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In general, the Los Angeles and Ventura areas have similar ecologic and tectonic histories. Foraminifera and other fossils indicate that when Tertiary time began there were widespread marine conditions in both areas, varying from shallow to bathyal depths. The average surface temperature of the Eocene sea is indicated to have been above 20° C., which is somewhat warmer than now. Emergence followed the Eocene, and up to 8000 feet of lower Oligocene continental beds (Refugian stage?) was deposited. Sedimentary and other features suggest that these beds accumulated on a broad flood plain of rather low gradient. These continental beds interfinger with marine sediments in the vicinity of Gaviota Pass. Marine conditions returned during middle and late Oligocene time (Zemorrian and Saucesian stages), and the fossiliferous Vaqueros sand was deposited over most of the area. From this time to late Miocene, the area was gradually lowered into the sea, to depths ranging from 2000 to 4000 feet. At the close of Miocene time, the large southern California marine province was divided—either by emergent or submarine barriers—into separate basins of deposition such as the Los Angeles, Ventura, Santa Maria, and San Joaquin basins. The Los Angeles and Ventura basins sagged to depths below 4000 feet during early Pliocene time. From that time to the present, these basins have gradually filled but with varying amounts of subsidence in some areas.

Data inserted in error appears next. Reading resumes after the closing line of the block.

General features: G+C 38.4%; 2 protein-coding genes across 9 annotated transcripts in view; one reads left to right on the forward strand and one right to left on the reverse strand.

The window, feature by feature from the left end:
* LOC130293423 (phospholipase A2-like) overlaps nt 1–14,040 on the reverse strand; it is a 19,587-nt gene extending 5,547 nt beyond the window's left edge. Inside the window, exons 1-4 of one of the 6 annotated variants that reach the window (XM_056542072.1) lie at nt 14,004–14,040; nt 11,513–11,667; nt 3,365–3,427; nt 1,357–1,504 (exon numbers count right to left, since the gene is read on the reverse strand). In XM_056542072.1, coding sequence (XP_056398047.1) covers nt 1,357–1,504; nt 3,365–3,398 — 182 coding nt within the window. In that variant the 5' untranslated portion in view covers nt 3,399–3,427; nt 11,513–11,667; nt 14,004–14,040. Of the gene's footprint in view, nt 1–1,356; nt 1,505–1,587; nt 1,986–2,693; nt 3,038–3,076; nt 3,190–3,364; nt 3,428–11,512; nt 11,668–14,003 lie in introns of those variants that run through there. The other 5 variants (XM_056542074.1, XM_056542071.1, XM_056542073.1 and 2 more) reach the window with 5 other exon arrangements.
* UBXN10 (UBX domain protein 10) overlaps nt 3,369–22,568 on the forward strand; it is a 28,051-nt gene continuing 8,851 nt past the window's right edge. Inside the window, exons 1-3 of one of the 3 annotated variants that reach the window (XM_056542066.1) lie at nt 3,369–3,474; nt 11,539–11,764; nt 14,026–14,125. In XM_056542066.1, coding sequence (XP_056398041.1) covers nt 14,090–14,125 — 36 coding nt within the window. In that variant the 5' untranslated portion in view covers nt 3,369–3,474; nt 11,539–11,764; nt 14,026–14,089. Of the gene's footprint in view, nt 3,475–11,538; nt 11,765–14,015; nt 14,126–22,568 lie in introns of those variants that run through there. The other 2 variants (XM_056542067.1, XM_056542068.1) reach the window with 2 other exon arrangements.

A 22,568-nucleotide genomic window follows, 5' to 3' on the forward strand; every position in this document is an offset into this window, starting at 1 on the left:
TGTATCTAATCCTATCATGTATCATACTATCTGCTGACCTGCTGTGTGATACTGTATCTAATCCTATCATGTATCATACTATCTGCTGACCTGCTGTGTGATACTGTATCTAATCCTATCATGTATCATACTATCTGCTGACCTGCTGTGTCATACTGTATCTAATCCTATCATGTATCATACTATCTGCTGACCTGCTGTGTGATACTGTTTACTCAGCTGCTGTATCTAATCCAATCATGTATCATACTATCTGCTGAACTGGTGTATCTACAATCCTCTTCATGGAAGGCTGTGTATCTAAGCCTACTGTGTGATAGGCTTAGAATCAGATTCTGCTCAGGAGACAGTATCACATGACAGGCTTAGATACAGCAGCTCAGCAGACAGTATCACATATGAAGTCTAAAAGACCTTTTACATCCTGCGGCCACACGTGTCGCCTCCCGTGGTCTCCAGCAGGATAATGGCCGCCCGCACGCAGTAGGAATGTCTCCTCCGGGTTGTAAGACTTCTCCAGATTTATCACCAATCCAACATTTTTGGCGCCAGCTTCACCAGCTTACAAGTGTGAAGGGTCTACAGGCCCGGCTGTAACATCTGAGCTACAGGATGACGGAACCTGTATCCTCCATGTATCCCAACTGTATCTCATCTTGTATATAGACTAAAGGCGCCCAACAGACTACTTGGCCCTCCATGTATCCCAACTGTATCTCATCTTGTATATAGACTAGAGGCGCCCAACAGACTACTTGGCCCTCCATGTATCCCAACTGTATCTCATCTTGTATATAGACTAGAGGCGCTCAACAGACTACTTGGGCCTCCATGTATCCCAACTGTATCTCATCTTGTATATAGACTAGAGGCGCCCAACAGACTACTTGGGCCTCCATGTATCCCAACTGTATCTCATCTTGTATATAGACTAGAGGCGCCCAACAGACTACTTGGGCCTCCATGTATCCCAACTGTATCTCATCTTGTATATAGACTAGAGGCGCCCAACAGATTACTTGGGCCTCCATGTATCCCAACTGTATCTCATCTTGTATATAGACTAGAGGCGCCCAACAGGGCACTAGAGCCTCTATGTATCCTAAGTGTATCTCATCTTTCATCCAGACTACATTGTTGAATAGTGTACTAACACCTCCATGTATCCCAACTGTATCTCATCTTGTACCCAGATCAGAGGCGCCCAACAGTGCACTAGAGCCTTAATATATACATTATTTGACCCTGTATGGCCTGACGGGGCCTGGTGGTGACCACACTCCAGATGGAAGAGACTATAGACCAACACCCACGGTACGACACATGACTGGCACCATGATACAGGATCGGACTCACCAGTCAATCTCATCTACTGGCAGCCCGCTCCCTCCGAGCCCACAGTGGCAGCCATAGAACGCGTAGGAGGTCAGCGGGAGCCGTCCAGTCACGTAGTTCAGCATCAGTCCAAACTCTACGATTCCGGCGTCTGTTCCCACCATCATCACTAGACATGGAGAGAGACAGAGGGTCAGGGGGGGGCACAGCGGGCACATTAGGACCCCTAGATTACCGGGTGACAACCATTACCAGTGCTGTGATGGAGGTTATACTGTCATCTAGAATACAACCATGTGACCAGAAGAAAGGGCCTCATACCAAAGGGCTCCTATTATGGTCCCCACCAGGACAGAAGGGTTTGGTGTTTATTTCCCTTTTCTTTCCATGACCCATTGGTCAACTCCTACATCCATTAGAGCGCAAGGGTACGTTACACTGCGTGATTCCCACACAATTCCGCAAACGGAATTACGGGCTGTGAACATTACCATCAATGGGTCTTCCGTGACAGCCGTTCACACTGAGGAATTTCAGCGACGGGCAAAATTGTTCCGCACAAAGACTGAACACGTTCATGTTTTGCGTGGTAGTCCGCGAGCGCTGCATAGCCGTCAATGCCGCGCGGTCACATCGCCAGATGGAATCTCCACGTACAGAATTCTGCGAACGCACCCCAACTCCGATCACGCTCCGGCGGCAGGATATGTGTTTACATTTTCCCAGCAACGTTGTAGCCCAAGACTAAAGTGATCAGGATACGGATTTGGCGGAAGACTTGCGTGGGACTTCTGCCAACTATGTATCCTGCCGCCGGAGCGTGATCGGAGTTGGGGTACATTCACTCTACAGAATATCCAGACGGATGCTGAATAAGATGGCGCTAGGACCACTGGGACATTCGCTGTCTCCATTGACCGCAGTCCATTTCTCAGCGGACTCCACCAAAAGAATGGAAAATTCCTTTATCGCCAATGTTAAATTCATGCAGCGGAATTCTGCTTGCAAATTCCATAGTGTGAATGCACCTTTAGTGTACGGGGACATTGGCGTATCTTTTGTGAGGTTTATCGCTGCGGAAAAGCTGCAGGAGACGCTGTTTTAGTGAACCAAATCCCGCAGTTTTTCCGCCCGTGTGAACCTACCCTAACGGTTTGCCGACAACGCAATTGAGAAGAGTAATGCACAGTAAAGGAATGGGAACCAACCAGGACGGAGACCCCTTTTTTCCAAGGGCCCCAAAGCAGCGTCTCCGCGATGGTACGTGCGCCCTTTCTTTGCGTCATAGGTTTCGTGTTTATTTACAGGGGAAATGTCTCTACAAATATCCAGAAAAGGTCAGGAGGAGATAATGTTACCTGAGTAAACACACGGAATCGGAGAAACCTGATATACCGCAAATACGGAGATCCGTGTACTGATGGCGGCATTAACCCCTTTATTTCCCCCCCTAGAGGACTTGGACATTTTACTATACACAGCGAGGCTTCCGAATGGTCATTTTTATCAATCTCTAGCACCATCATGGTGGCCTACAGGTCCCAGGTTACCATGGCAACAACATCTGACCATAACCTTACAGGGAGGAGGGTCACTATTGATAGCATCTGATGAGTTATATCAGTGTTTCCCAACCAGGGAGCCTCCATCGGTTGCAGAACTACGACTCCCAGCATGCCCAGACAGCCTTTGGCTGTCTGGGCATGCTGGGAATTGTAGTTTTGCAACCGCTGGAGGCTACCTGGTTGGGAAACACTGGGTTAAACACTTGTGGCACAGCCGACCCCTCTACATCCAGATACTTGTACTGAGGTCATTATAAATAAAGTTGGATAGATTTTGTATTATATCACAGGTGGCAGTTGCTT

The Santa Maria Basin, in a general way, had the same history, but, in the area discussed here, the upper bathyal Miocene sediments overlap Mesozoic rocks. The fauna indicates a gradual filling of the basin to its present level. Here, subsidence was also a large factor. The Pliocene of the basin was deposited in waters not more than 1000 feet in depth, which is much shallower than depths reached in the Los Angeles and Ventura basins.

During Eocene time the southern San Joaquin Valley was covered by shallow subtropical to tropical marine waters. The lower Oligocene contains sediments of continental and shallow neritic origin.

This basin was covered deeply by marine waters during the Zemorrian stage, whereas the coastal area during this time was emergent or covered by shallow water. About the same conditions prevailed in all the basin areas during Miocene time. However, the San Joaquin Valley Basin, during Pliocene time, was under the influence of shallow seas and emergent conditions, whereas the coastal basins—especially during the Pliocene—were covered by deep marine waters.

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